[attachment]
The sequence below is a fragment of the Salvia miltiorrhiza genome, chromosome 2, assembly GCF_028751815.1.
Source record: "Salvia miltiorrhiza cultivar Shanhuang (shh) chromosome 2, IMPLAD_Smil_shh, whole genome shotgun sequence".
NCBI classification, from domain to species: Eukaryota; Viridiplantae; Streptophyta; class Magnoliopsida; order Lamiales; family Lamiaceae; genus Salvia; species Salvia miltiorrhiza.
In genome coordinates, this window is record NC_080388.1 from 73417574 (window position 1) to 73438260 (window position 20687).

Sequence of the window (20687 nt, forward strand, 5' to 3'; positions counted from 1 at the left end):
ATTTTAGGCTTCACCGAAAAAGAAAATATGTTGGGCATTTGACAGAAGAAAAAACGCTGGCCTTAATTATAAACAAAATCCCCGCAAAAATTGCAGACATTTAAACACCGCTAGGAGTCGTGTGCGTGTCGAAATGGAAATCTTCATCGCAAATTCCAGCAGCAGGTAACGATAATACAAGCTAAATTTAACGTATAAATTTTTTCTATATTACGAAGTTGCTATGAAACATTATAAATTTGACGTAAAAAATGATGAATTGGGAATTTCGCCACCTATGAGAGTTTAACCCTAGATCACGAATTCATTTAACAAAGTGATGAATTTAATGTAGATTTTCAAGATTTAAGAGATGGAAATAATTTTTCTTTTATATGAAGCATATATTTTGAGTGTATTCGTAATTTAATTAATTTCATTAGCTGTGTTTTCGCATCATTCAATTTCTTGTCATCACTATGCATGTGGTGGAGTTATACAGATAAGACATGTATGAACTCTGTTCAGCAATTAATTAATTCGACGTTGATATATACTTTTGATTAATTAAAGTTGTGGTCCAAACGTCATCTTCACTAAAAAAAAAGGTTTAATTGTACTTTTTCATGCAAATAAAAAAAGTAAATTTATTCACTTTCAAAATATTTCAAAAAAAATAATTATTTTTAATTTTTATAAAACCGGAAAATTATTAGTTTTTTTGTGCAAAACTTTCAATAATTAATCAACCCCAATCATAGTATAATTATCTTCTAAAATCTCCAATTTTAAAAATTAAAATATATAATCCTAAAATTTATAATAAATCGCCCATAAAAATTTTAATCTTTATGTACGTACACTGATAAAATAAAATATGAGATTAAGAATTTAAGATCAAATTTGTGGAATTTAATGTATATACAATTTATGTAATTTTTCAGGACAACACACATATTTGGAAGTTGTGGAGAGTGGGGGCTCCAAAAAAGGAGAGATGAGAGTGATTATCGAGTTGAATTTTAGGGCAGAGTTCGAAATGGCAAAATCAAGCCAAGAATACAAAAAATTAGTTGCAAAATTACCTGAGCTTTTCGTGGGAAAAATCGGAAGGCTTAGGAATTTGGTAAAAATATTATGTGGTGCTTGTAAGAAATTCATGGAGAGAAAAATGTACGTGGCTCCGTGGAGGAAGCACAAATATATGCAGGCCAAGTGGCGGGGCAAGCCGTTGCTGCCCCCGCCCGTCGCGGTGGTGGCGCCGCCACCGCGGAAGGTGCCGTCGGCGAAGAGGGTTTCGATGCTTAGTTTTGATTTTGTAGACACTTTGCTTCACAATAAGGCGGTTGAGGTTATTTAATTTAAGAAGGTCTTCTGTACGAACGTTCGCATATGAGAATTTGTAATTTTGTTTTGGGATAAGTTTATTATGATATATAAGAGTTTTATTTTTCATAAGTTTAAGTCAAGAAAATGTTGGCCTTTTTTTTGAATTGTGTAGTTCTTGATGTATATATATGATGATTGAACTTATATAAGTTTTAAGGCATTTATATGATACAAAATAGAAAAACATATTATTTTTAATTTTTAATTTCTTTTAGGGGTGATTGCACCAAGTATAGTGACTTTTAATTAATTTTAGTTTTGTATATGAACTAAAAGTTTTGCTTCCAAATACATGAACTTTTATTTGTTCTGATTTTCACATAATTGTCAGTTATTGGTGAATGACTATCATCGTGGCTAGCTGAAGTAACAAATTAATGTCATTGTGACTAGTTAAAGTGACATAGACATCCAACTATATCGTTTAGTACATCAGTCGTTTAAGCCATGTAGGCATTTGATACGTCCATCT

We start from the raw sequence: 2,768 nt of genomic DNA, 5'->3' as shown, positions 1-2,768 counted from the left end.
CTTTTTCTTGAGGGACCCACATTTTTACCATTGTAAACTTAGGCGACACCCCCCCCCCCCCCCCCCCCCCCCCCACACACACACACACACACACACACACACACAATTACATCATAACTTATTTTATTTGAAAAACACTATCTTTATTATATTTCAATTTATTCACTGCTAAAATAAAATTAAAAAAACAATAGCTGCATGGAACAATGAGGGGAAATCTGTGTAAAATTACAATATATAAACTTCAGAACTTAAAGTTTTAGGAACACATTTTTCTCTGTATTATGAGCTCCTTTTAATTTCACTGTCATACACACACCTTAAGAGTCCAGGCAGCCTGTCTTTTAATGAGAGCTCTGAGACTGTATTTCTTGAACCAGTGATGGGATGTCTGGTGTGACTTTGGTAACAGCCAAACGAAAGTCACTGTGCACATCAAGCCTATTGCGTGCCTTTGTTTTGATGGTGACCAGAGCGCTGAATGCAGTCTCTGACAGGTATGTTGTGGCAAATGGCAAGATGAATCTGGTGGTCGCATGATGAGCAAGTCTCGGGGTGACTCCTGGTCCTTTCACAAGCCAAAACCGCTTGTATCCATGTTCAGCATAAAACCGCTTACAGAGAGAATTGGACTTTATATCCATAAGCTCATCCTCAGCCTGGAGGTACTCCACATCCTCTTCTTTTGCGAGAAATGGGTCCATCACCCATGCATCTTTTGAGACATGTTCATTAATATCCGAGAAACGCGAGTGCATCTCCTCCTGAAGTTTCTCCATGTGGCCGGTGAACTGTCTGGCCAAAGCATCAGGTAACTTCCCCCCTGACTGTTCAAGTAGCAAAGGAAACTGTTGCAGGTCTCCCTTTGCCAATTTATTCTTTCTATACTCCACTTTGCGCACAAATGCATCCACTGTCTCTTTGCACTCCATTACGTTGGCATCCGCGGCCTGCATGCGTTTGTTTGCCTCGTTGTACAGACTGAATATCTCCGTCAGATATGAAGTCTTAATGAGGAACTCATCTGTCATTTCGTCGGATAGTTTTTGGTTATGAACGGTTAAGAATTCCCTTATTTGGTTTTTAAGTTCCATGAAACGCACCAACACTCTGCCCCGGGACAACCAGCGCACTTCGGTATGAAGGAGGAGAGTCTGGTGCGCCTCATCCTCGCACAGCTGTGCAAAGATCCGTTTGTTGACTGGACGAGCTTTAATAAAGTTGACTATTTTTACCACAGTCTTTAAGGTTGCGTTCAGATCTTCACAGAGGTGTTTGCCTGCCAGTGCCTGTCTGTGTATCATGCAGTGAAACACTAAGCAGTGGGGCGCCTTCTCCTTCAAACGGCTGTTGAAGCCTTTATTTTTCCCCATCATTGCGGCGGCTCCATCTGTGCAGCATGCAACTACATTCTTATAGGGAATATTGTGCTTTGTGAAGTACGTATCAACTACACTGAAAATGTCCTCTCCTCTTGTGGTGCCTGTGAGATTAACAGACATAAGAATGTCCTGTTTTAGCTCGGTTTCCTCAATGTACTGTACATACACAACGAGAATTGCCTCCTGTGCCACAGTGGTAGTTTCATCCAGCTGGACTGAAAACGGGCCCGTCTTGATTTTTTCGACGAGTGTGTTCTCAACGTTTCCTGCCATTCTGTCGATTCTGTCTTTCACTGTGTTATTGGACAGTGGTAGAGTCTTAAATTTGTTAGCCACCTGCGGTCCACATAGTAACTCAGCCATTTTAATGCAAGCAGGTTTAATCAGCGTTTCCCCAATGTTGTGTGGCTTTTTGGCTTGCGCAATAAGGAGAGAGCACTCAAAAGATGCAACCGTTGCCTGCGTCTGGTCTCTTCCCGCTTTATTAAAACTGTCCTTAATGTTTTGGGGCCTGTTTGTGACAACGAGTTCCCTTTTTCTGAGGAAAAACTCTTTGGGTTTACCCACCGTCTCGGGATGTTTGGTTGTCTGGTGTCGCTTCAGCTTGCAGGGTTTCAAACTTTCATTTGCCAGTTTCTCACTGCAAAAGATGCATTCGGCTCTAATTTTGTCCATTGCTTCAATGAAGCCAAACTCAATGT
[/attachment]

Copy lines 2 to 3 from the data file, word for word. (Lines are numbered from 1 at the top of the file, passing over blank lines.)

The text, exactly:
Source record: "Salvia miltiorrhiza cultivar Shanhuang (shh) chromosome 2, IMPLAD_Smil_shh, whole genome shotgun sequence".
NCBI classification, from domain to species: Eukaryota; Viridiplantae; Streptophyta; class Magnoliopsida; order Lamiales; family Lamiaceae; genus Salvia; species Salvia miltiorrhiza.